Does Durango have what it takes to be named the “strongest city”? – The Herald of Durango

City enters competition that could win recognition and expert advice

One of the things that makes Durango a strong city is its local and local businesses, as opposed to national brands, said Bryce Bierman, a city planner. This keeps more money in the local economy. (BCI Media File)

Is Durango a strong city? May be. But is it the strongest? Durango’s planning department entered a contest to find out.

The Strongest City 2022 contest is underway and the city of Durango is one of 16 cities across the country vying for the title of Strongest City.

Strong Towns, the non-profit organization hosting the competition, operates across the United States and Canada and helps city planners and leaders develop their communities in ways that meet the needs of residents.

Bryce Bierman, a city planner from Durango, described the organization as a consulting firm that travels to cities across the country to help communities create thriving and resilient cities.

Bierman and his colleagues applied for the Strongest Town Contest thinking success was a bit long. After all, in a country with almost 19,500 incorporated cities, the competition for such a title must be tough. But Durango was chosen as one of 16 cities to be considered in the competition.

“We are certainly thrilled and proud of Durango for being the city that it is,” he said. “Obviously other people who are sort of experts in this are seeing that we’re doing certain things right.”

Bierman said the city is trying to show its strengths through competition. He added that a strong city is not perfect, but it is a city that is working to become a better place for the people who live there.

“I think that’s kind of the idea a lot of people have of Durango, and that’s why people come and live here too, can visit and decide maybe they want to stay,” he said. he declares.

To enter the competition, Bierman and his colleagues submitted a summary of Durango that answers questions about the city’s strengths and weaknesses.

Durango’s bid and city summary were submitted by Bierman, Mallory St. Pierre, Scott Shine, Mark Williams, Vicki Vandergrift, Dan Armentano, Savannah Lytle, Tommy Crosby and Eva Henson.

The summary says the nominees are proud of Durango as “a city striving to lead the way for our region.” Durango has a unique culture that is not present in surrounding rural communities due to the city being relatively isolated in the southwest corner of Colorado, the summary states.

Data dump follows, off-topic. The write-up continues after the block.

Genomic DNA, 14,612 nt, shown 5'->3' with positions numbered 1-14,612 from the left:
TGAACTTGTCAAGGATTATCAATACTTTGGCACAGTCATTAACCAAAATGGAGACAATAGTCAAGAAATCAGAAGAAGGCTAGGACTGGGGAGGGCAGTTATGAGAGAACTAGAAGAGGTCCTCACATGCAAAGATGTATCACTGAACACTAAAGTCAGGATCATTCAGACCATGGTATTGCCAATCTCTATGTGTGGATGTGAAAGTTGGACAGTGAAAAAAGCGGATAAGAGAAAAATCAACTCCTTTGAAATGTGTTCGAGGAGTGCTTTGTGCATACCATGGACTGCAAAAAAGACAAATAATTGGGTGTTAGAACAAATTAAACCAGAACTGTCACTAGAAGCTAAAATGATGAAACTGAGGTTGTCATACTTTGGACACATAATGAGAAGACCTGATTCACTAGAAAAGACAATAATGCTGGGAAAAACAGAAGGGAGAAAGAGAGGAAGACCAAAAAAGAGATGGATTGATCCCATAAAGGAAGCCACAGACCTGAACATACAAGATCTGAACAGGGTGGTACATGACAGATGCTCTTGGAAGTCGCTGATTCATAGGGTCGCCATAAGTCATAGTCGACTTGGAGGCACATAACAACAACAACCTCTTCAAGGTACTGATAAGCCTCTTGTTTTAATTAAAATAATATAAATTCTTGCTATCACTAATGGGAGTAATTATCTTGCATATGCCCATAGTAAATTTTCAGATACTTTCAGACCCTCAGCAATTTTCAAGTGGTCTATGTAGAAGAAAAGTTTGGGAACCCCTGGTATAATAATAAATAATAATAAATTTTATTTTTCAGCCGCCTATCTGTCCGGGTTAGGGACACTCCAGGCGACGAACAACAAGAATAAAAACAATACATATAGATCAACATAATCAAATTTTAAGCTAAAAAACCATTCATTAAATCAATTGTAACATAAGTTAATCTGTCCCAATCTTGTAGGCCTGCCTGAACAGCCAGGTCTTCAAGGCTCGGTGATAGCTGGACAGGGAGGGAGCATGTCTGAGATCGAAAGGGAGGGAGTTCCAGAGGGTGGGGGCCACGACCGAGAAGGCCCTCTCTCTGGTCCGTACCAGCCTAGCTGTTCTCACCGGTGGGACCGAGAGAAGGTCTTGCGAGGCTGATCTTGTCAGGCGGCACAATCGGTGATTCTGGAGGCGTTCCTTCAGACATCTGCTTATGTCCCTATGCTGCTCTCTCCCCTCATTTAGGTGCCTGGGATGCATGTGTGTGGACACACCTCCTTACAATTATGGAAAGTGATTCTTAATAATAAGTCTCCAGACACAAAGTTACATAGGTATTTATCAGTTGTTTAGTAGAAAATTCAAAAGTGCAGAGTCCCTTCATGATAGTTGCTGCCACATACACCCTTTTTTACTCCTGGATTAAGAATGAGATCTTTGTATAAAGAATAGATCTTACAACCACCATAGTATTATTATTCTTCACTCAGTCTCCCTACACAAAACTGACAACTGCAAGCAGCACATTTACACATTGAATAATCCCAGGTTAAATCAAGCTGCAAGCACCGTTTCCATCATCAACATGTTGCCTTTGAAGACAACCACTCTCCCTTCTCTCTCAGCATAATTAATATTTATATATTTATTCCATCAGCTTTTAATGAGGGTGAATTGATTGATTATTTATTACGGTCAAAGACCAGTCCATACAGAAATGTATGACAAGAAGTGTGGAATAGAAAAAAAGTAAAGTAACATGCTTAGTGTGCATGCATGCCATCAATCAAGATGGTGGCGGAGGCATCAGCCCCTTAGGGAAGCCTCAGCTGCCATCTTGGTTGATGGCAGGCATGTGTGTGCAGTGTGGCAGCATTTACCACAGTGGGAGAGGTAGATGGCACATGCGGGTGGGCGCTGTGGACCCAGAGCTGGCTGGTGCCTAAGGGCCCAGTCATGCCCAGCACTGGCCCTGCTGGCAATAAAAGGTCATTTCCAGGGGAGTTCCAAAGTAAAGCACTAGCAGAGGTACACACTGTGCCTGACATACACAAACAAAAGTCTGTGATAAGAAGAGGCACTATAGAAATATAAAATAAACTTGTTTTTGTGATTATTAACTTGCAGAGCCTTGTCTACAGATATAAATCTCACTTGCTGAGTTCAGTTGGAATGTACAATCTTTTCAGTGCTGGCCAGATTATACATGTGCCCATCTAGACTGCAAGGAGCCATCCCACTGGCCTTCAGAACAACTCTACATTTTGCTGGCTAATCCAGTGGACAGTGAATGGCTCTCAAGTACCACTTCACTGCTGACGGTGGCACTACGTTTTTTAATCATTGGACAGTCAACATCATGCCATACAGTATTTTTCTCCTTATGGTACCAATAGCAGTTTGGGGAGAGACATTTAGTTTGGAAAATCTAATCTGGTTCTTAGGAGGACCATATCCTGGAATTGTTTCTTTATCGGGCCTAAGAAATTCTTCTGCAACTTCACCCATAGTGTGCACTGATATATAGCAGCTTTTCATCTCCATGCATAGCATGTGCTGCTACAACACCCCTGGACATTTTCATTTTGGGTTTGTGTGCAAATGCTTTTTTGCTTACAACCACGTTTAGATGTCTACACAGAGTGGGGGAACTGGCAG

The big challenge for the city this year, according to the candidates, is to maintain affordable housing for a rapidly growing population. Prior to COVID-19, housing stock was being lost in large quantities to short-term rentals and this problem has been compounded by the advent of remote working, according to the summary.

“People are no longer forced to live in large urban areas where jobs are physically located,” the summary states. “To address affordability, we created a new Housing Innovation Division and supported the rebirth of the County Housing Alliance. With new support staff and new resources, we now face an unprecedented level of development projects in our pipeline. »

The summary of Durango then illustrates the transportation scene of the city, describes its main economic factors, such as the tourism industry to stimulate the economy and its main employers, including Ska Brewing Co. and Steamworks Brewing Co. and the Durango & Silverton Narrow Gauge Railway.

The first round of the Strongest Town Contest pits Durango against Santa Clara, Calif., which describes itself as “one of the oldest towns in the San Francisco Bay Area” that lost much of its original identity during the demolitions of urban renewal projects 50 years ago.

If Durango wins the competition and wins Strongest Town’s 2022 title, he will receive a lot of recognition, Bierman said. In addition to bragging rights, Strong Towns founder and president Charles Marohn, author of the book of the same name, will personally travel to Durango to strategize with planners and leaders regarding Durango’s future. The consultation would be free, Bierman said.

Bierman believes the city’s support of local and local businesses is one aspect of what makes Durango a strong city. He said the city has done a good job of limiting national brands, which means more money generated by local businesses stays in the local economy.

“We think Durango is a really special place,” Bierman said. “You probably feel the same way if you live here.”

People are free to vote for who they think is the strongest city. The votes are weighted, Bierman said. Strong Town memberships count for 50% and votes from non-members or residents count for the remaining 50%.

Durango and Santa Clara summaries and the ability to vote are available at

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